As an example, let’s say you wrote down that you are eating too many sugary foods and snacks and this just isn’t working for you anymore. Think about what you can do to improve this situation for yourself – perhaps you start off by limiting the number of treats you consume in a week, or swap the white sugar in your baking for a natural sweetener, or have a cup of herbal tea as your new evening ritual, or eat more protein with your meals. (As an aside, there are more tips to beat sugar cravings in this post.)

Or, your self-reflection might yield something much different – perhaps all of this will inspire a major career change or life trajectory. Be easy on yourself and also honest with yourself. What is in your capacity today to change for the better?

Reconnect With People You Miss

If I ask you about someone from your past that you’ve lost touch with and miss, who comes to mind? Call them. Right now. You know they’re home. Someone called me up out of the blue last week and I tell you, it was the most refreshing conversation I’ve had in ages. We talked about non-pandemic things; what we’re each working on, what we’re excited about, and what’s happening right now in our lives. It was so nice that I’ve committed to doing this regularly, now and ongoing.

Ask For Help (Or Give It)

We all need extra help and kindness right now and yet it can be really hard to get the tangible help we need. Many of us know our friends and family love us, but with social distancing guidelines and strict isolation rules,  it’s tough to ask your sister to babysit or get a lift to the grocery store. But don’t be afraid to ask for help.

The home routines we’re used to may need some new rules and boundaries. It’s an all-hands-on-deck situation, in which your immediate family (or roommates) may have to help with the things they don’t typically do like cooking or vacuuming or child care. I recommend framing it as: ‘I’m really struggling with doing X right now. It would really help me out if you’d do (fill in the blank)’, rather than making demands or decrees.

Don’t underestimate the value of emotional support from friends, colleagues or family members. Call or video chat with your loved ones – even though they can’t physically help you, they will likely provide the relief, support, or even the distraction that you need.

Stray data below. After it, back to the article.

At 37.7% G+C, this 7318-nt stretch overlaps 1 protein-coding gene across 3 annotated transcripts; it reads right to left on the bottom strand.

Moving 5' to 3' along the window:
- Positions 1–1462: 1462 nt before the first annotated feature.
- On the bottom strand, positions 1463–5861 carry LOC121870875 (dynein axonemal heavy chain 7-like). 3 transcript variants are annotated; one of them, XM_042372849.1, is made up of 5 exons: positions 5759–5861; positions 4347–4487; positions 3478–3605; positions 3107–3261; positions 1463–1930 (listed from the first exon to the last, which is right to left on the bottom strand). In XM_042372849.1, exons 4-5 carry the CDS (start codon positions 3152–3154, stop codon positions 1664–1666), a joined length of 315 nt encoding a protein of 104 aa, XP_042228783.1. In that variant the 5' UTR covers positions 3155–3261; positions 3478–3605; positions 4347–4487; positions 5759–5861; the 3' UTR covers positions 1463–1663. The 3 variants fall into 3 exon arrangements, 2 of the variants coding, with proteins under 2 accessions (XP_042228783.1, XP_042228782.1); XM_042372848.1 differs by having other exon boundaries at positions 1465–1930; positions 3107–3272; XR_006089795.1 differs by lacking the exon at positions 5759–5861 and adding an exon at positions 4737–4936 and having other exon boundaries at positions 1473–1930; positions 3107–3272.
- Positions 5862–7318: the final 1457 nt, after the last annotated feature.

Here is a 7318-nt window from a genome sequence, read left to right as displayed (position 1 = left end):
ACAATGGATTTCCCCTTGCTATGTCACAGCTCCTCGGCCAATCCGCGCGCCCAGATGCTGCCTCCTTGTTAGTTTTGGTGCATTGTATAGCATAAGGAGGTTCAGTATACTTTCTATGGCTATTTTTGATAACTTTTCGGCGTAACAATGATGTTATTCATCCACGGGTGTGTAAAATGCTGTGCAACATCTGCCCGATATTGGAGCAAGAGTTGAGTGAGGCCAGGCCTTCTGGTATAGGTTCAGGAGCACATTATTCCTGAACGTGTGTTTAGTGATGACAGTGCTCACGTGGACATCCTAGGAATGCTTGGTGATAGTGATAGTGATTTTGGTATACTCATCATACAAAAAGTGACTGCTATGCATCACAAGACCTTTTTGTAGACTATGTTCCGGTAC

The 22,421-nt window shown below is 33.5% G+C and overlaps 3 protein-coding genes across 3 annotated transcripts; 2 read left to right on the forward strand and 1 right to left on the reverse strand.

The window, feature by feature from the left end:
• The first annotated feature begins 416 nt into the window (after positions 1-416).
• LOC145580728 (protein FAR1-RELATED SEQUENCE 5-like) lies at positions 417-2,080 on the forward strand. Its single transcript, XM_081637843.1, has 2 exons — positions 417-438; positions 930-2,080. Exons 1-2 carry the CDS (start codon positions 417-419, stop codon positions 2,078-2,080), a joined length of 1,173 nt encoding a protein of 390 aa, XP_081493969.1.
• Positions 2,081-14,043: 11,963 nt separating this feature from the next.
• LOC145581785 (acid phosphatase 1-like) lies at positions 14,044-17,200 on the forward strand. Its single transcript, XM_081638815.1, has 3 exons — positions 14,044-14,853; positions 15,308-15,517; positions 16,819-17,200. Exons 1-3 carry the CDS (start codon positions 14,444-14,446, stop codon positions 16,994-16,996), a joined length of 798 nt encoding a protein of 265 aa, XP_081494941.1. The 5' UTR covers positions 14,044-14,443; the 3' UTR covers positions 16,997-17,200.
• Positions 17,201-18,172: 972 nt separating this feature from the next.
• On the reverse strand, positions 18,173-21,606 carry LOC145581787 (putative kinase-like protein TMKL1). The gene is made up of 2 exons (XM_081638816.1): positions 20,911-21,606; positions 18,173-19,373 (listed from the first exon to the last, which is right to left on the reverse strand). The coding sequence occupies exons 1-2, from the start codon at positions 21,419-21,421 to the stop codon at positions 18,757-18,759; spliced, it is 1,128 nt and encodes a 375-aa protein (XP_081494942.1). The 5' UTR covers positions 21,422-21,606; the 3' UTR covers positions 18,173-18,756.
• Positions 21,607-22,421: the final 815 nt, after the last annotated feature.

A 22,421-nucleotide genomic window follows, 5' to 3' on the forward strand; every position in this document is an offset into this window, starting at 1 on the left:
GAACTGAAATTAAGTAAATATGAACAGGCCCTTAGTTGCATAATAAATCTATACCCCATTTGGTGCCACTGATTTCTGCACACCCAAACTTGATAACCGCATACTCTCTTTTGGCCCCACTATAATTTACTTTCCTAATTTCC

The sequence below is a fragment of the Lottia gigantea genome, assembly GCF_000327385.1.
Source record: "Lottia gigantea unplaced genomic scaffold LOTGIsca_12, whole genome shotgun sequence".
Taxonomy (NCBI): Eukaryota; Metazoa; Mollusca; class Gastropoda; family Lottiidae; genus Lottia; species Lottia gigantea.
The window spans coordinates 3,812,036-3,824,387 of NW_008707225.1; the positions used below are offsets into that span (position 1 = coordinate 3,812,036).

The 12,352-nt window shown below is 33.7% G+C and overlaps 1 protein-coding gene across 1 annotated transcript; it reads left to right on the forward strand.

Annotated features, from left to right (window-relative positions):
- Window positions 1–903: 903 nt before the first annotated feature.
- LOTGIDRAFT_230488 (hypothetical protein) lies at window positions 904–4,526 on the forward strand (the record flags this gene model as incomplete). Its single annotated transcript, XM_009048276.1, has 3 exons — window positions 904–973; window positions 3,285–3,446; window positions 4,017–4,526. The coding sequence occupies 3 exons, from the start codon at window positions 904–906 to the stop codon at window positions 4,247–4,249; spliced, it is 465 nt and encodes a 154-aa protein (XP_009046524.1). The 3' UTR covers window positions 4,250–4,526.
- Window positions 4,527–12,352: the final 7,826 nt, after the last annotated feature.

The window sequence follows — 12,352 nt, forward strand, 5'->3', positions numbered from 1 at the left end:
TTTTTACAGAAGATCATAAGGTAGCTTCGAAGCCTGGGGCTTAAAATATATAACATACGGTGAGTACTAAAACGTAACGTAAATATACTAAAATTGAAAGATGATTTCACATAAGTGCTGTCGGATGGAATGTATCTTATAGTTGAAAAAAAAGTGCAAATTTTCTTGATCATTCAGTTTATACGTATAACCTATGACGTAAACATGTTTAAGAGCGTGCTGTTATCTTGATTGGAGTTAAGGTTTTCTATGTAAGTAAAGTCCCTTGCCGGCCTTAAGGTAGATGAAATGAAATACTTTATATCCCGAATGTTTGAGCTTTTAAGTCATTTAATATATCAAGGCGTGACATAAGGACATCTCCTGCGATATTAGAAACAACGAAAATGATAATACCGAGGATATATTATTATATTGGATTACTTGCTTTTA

Remember that the people you live with or your extended circle may ask you for help too – so be willing to help out in the ways you’re able. Check in on the people you know who are most vulnerable. Drop off a freezer meal or a batch of cookies on their porch. Answer your phone!

Join (or Start!) A Virtual Book Club

If you love reading, there’s no reason you can’t chat with others in a virtual book club. Ask around – your family and friends may be able to hook you up with a solid book club group. You can also check with your local library, as many of them have a multitude of free resources to keep you reading and connected. Read uplifting books and fiction, which can be a great escape. Being part of a book club can give you the opportunity to have conversations with others about something other than what supermarket is fully stocked on toilet paper and baking flour.

Plan and Plant Your Garden

My home garden has taught me some of my greatest lessons. I’ve already started planting seedlings – you can see how I made simple seedling containers using the paper I had lying around over on Instagram. This has been a great joy – and distraction – plus it gives me hope that I will be able to successfully grow my own food this year so we will be less reliant on the grocery store. If you don’t have a yard, that’s not a problem. You can grow many things inside on your counter!

What are you doing right now to cope with life? Please share in the comments so we can learn from one another. Most of all, please know that you are not alone in this – and we will make it through.

Functional Coping Strategies In The Stay At Home Era